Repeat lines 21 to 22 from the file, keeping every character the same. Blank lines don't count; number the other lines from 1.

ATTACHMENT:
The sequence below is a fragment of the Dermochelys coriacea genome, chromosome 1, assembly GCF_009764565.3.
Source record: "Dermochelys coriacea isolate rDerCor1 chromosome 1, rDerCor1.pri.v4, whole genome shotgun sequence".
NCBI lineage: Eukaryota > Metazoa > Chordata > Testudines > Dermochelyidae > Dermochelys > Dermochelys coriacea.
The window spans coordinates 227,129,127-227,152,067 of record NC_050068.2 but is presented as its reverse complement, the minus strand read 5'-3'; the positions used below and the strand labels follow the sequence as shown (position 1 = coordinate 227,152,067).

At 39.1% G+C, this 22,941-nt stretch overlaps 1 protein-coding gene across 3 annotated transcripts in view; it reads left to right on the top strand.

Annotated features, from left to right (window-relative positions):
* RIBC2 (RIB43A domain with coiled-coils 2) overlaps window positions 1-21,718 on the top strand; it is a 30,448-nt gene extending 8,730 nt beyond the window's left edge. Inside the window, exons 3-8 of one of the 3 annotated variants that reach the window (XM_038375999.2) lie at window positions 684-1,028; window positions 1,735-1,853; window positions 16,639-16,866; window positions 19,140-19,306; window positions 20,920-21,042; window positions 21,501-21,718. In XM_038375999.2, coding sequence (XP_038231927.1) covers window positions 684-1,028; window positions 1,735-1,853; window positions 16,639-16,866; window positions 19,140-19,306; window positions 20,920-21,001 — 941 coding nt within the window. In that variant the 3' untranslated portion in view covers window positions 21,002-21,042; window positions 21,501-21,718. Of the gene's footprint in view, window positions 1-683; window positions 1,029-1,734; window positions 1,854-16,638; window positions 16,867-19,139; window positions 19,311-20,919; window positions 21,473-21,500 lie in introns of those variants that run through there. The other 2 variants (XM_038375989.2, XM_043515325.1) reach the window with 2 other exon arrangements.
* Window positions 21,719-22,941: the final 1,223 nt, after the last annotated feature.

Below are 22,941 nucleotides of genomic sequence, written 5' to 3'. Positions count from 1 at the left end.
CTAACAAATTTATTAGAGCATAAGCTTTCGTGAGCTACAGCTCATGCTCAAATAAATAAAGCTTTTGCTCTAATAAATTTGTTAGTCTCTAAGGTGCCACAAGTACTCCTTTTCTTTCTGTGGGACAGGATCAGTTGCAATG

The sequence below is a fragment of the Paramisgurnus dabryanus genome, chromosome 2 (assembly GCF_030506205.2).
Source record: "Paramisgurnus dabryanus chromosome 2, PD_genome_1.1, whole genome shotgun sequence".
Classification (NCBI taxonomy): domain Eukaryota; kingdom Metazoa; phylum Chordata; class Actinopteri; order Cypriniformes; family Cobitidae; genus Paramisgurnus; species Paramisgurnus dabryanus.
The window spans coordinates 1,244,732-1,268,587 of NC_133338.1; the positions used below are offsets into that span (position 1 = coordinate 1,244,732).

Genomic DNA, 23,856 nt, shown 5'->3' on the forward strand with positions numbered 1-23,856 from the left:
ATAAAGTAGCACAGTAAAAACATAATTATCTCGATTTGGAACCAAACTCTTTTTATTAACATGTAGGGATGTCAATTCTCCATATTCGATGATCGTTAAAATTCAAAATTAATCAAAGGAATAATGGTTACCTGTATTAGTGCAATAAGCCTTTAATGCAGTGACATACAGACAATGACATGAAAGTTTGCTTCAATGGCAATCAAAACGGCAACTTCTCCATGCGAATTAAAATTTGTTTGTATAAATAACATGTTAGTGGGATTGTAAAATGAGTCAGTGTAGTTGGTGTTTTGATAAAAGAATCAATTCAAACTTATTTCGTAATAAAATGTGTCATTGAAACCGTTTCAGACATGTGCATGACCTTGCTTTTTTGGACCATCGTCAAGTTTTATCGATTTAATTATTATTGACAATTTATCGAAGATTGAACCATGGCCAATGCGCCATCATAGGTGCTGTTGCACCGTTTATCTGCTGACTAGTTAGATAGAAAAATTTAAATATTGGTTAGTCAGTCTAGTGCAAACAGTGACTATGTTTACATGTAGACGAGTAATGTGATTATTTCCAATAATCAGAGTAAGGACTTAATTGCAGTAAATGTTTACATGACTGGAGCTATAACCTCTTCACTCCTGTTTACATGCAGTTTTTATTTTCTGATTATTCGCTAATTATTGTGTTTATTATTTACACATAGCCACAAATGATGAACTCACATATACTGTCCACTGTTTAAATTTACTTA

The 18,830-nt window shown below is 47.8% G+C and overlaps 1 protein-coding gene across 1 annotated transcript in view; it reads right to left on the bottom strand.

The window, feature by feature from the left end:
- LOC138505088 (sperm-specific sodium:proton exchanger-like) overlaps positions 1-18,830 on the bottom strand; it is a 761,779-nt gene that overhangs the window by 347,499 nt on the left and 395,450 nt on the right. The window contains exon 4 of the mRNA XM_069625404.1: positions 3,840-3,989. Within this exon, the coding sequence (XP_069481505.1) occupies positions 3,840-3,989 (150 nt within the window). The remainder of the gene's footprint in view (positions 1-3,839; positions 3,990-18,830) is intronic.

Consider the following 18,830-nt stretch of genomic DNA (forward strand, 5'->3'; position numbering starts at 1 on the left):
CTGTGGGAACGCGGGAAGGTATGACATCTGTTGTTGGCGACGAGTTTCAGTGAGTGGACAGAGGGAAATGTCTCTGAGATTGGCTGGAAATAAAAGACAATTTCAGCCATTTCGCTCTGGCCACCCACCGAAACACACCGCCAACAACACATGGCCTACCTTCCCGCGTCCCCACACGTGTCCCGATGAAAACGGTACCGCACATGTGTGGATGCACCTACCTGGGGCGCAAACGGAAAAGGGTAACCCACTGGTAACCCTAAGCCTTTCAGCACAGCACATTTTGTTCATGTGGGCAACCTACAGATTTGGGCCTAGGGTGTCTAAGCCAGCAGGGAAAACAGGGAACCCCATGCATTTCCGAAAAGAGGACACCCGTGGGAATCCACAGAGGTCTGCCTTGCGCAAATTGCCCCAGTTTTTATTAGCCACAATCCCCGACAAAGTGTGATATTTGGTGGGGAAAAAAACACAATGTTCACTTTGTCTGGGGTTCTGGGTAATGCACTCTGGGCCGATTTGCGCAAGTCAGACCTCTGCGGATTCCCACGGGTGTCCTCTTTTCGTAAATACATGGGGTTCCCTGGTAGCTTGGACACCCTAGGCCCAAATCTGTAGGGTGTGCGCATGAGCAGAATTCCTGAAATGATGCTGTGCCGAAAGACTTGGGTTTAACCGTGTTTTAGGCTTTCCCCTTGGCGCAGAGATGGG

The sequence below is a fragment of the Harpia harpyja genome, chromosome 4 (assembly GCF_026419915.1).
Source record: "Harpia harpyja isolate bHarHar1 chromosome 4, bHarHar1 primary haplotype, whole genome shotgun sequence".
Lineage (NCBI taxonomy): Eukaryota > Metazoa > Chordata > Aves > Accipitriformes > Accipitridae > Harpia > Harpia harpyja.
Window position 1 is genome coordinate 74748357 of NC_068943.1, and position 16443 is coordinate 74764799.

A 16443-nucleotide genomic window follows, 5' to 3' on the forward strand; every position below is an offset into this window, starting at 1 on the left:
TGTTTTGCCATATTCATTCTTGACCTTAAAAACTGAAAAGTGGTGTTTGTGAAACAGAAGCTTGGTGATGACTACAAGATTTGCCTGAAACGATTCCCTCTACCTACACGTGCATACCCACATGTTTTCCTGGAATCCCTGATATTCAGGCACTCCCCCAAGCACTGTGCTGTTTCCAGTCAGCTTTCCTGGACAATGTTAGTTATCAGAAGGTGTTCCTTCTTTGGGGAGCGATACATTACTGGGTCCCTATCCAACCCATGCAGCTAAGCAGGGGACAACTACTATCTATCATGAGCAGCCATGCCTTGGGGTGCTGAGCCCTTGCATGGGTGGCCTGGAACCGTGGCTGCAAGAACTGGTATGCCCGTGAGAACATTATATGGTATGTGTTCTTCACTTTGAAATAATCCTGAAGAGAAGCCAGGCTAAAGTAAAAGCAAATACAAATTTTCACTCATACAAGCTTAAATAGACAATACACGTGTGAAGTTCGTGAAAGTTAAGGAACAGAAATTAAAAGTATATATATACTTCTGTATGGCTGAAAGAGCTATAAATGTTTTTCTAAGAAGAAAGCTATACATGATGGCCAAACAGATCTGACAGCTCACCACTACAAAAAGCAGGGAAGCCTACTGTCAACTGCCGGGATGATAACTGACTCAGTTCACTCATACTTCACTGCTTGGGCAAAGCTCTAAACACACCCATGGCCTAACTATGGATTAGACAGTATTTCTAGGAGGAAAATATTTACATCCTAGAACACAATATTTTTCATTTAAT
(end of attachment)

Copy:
CTGTGGGAACGCGGGAAGGTATGACATCTGTTGTTGGCGACGAGTTTCAGTGAGTGGACAGAGGGAAATGTCTCTGAGATTGGCTGGAAATAAAAGACAATTTCAGCCATTTCGCTCTGGCCACCCACCGAAACACACCGCCAACAACACATGGCCTACCTTCCCGCGTCCCCACACGTGTCCCGATGAAAACGGTACCGCACATGTGTGGATGCACCTACCTGGGGCGCAAACGGAAAAGGGTAACCCACTGGTAACCCTAAGCCTTTCAGCACAGCACATTTTGTTCATGTGGGCAACCTACAGATTTGGGCCTAGGGTGTCTAAGCCAGCAGGGAAAACAGGGAACCCCATGCATTTCCGAAAAGAGGACACCCGTGGGAATCCACAGAGGTCTGCCTTGCGCAAATTGCCCCAGTTTTTATTAGCCACAATCCCCGACAAAGTGTGATATTTGGTGGGGAAAAAAACACAATGTTCACTTTGTCTGGGGTTCTGGGTAATGCACTCTGGGCCGATTTGCGCAAGTCAGACCTCTGCGGATTCCCACGGGTGTCCTCTTTTCGTAAATACATGGGGTTCCCTGGTAGCTTGGACACCCTAGGCCCAAATCTGTAGGGTGTGCGCATGAGCAGAATTCCTGAAATGATGCTGTGCCGAAAGACTTGGGTTTAACCGTGTTTTAGGCTTTCCCCTTGGCGCAGAGATGGG

The sequence below is a fragment of the Harpia harpyja genome, chromosome 4 (assembly GCF_026419915.1).